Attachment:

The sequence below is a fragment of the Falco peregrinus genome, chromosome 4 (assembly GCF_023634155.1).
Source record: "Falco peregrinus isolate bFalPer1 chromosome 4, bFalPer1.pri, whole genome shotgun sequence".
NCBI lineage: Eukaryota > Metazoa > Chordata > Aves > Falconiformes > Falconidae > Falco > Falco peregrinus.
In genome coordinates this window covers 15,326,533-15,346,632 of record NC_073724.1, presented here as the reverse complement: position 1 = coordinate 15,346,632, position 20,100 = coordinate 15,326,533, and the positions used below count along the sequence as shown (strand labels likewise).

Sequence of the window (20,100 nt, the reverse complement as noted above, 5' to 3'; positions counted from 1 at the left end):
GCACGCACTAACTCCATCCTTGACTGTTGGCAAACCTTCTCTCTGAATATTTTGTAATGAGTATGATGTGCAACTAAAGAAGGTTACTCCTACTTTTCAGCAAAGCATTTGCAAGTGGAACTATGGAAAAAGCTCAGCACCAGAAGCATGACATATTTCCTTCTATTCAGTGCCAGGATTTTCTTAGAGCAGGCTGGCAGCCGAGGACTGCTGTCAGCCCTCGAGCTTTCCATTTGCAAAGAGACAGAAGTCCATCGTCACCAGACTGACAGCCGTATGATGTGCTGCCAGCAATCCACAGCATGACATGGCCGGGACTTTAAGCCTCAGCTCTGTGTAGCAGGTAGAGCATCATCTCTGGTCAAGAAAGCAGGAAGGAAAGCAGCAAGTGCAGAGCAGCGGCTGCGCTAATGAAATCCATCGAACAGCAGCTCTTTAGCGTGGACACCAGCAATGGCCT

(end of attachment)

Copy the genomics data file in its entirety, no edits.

The sequence below is a fragment of the Falco peregrinus genome, chromosome 4 (assembly GCF_023634155.1).
Source record: "Falco peregrinus isolate bFalPer1 chromosome 4, bFalPer1.pri, whole genome shotgun sequence".
NCBI lineage: Eukaryota > Metazoa > Chordata > Aves > Falconiformes > Falconidae > Falco > Falco peregrinus.
In genome coordinates this window covers 15,326,533-15,346,632 of record NC_073724.1, presented here as the reverse complement: position 1 = coordinate 15,346,632, position 20,100 = coordinate 15,326,533, and the positions used below count along the sequence as shown (strand labels likewise).

Sequence of the window (20,100 nt, the reverse complement as noted above, 5' to 3'; positions counted from 1 at the left end):
GCACGCACTAACTCCATCCTTGACTGTTGGCAAACCTTCTCTCTGAATATTTTGTAATGAGTATGATGTGCAACTAAAGAAGGTTACTCCTACTTTTCAGCAAAGCATTTGCAAGTGGAACTATGGAAAAAGCTCAGCACCAGAAGCATGACATATTTCCTTCTATTCAGTGCCAGGATTTTCTTAGAGCAGGCTGGCAGCCGAGGACTGCTGTCAGCCCTCGAGCTTTCCATTTGCAAAGAGACAGAAGTCCATCGTCACCAGACTGACAGCCGTATGATGTGCTGCCAGCAATCCACAGCATGACATGGCCGGGACTTTAAGCCTCAGCTCTGTGTAGCAGGTAGAGCATCATCTCTGGTCAAGAAAGCAGGAAGGAAAGCAGCAAGTGCAGAGCAGCGGCTGCGCTAATGAAATCCATCGAACAGCAGCTCTTTAGCGTGGACACCAGCAATGGCCT